Developer

Pro tip: Unify your Android text watchers with this handy technique

When validating an entire form declaring and assigning each EditText widget on your Android layout, here's a way to declare a single private class that can handle validation for each field in your form.

1024px-logoandroid051614.png

In the past, we've seen just how useful Android's TextWatcher interface can be. Not that long ago, I shared an algorithm for using a TextWatcher to parse date entry in real-time. Despite the strengths of Android's TextWatcher though, when you find yourself validating an entire form declaring and assigning each EditText widget on your layout, its own watcher can get tedious and hard to read.

In these instances I like to declare a single private class that can handle validation for each field in my form — particularly when multiple fields will use the same validation mechanism. The example below demonstrates this technique. Feel free to follow along with the step-by-step tutorial, or download an import the entire project directly into Eclipse.

1. Create a new Android project in Eclipse. Target Android SDK 14 (ICS) or better.

2. In the /res/layout folder, modify the activity_main.xml file to include three EditText widgets wrapped in a LinearLayout. Note that we use the "inputType" attribute to restrict data entry to numeric keys only.

activity_main.xml
<LinearLayout xmlns:android="http://schemas.android.com/apk/res/android"
    android:layout_width="match_parent"
    android:layout_height="match_parent"
    android:layout_gravity="center"
    android:gravity="center"
    android:orientation="vertical" >

    <EditText
        android:id="@+id/edit_text_1"
        android:inputType="number"
        android:layout_width="wrap_content"
        android:layout_height="wrap_content"
        android:hint="enter any 3 digits" />
    
     <EditText
        android:id="@+id/edit_text_2"
        android:inputType="number"
        android:layout_width="wrap_content"
        android:layout_height="wrap_content"
        android:hint="enter any 3 digits" />
     
      <EditText
        android:id="@+id/edit_text_3"
        android:inputType="number"
        android:layout_width="wrap_content"
        android:layout_height="wrap_content"
        android:hint="first digit must be 9" />

</LinearLayout>

3. Next we move on to the /src/MainActivity.java file. The onCreate override is responsible for creating and assigning the NumberValidator to the EditText widgets. The NumberValidator class holds a weak reference to the UI widget and performs specific validation based on the ID.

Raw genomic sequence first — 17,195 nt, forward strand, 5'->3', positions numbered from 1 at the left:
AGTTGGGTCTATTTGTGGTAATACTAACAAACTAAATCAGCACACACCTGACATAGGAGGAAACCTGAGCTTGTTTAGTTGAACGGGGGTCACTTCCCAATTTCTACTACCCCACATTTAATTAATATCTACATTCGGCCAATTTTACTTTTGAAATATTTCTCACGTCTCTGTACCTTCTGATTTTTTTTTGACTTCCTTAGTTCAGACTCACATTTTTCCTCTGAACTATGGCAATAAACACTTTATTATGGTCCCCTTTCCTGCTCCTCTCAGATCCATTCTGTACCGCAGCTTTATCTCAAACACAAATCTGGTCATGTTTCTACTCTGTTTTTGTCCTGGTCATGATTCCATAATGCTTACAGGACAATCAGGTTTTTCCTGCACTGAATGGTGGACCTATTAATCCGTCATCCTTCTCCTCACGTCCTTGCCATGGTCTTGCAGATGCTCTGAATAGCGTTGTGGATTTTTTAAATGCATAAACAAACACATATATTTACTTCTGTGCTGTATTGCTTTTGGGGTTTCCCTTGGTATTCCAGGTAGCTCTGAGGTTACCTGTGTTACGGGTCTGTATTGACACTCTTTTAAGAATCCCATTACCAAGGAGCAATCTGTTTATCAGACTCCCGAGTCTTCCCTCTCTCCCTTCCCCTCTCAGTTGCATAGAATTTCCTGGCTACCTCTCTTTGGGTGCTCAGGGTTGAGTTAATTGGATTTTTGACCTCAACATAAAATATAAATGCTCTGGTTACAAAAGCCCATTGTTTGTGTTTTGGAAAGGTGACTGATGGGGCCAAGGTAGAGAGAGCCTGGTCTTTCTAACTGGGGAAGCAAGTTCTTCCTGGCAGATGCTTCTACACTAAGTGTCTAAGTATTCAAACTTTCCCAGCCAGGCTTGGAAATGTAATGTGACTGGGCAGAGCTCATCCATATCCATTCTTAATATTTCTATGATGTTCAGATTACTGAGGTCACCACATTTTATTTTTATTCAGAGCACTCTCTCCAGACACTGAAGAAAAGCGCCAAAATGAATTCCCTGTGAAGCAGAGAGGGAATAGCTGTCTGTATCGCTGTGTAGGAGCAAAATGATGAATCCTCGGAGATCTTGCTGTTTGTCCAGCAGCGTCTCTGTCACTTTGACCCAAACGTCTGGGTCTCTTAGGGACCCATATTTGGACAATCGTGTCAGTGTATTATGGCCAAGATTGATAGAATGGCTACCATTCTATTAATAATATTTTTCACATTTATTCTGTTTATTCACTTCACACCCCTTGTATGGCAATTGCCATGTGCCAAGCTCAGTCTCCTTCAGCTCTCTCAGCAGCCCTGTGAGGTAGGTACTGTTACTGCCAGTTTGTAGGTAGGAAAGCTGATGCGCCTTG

MainActivity.java
package com.authorwjf.textwatcherdemo;

import java.lang.ref.WeakReference;

import android.app.Activity;
import android.os.Bundle;
import android.text.Editable;
import android.text.TextWatcher;
import android.widget.EditText;

public class MainActivity extends Activity {

	@Override
	protected void onCreate(Bundle savedInstanceState) {
		super.onCreate(savedInstanceState);
		setContentView(R.layout.activity_main);
		((EditText)findViewById(R.id.edit_text_1))
			.addTextChangedListener(new NumberValidator((EditText)findViewById(R.id.edit_text_1)));
		((EditText)findViewById(R.id.edit_text_2))
			.addTextChangedListener(new NumberValidator((EditText)findViewById(R.id.edit_text_2)));
		((EditText)findViewById(R.id.edit_text_3))
			.addTextChangedListener(new NumberValidator((EditText)findViewById(R.id.edit_text_3)));
	}

	private class NumberValidator implements TextWatcher {
		
		private WeakReference<EditText> mEditText;
		
		public NumberValidator(EditText et) {
			mEditText = new WeakReference<EditText>(et);
		}

		@Override
		public void beforeTextChanged(CharSequence s, int start, int count, int after) {
			// TODO Auto-generated method stub
		}

		@Override
		public void onTextChanged(CharSequence s, int start, int before, int count) {
			// TODO Auto-generated method stub
		}

		@Override
		public void afterTextChanged(Editable s) {
			final EditText et = mEditText.get();
			if (et!=null) {
				switch(et.getId()) {
				case R.id.edit_text_1:
				case R.id.edit_text_2:
					if (et.getText().length()!=3) {
						et.setError("Invalid Length");
					} else {
						et.setError(null);
					}
					break;
				case R.id.edit_text_3:
					if (et.getText().length()>0) {
						if (et.getText().charAt(0)!='9') {
							et.setError("Invalid First Digit");
						} else {
							et.setError(null);
						}
					} else {
						et.setError("Invalid Length");
					}
					break;
				}
			}
		}
		
	}
	
}

You can load the demo application to a device or an emulator and give it a try (Figure A).

Figure A

androidtextwatcher090414.png

As the hint for the various fields implies, the only rule for the first two fields is that the entry must be exactly three digits in length. The third field can be any string of numeric digits as long as the first is a 9. These validation rules are simplistic and arbitrary, but it should be clear how you could easily expand the case statement to encompass all your form's validation needs.

Also see

About William J. Francis

William J Francis began programming computers at age eleven. Specializing in embedded and mobile platforms, he has more than 20 years of professional software engineering under his belt, including a four year stint in the US Army's Military Intellige...

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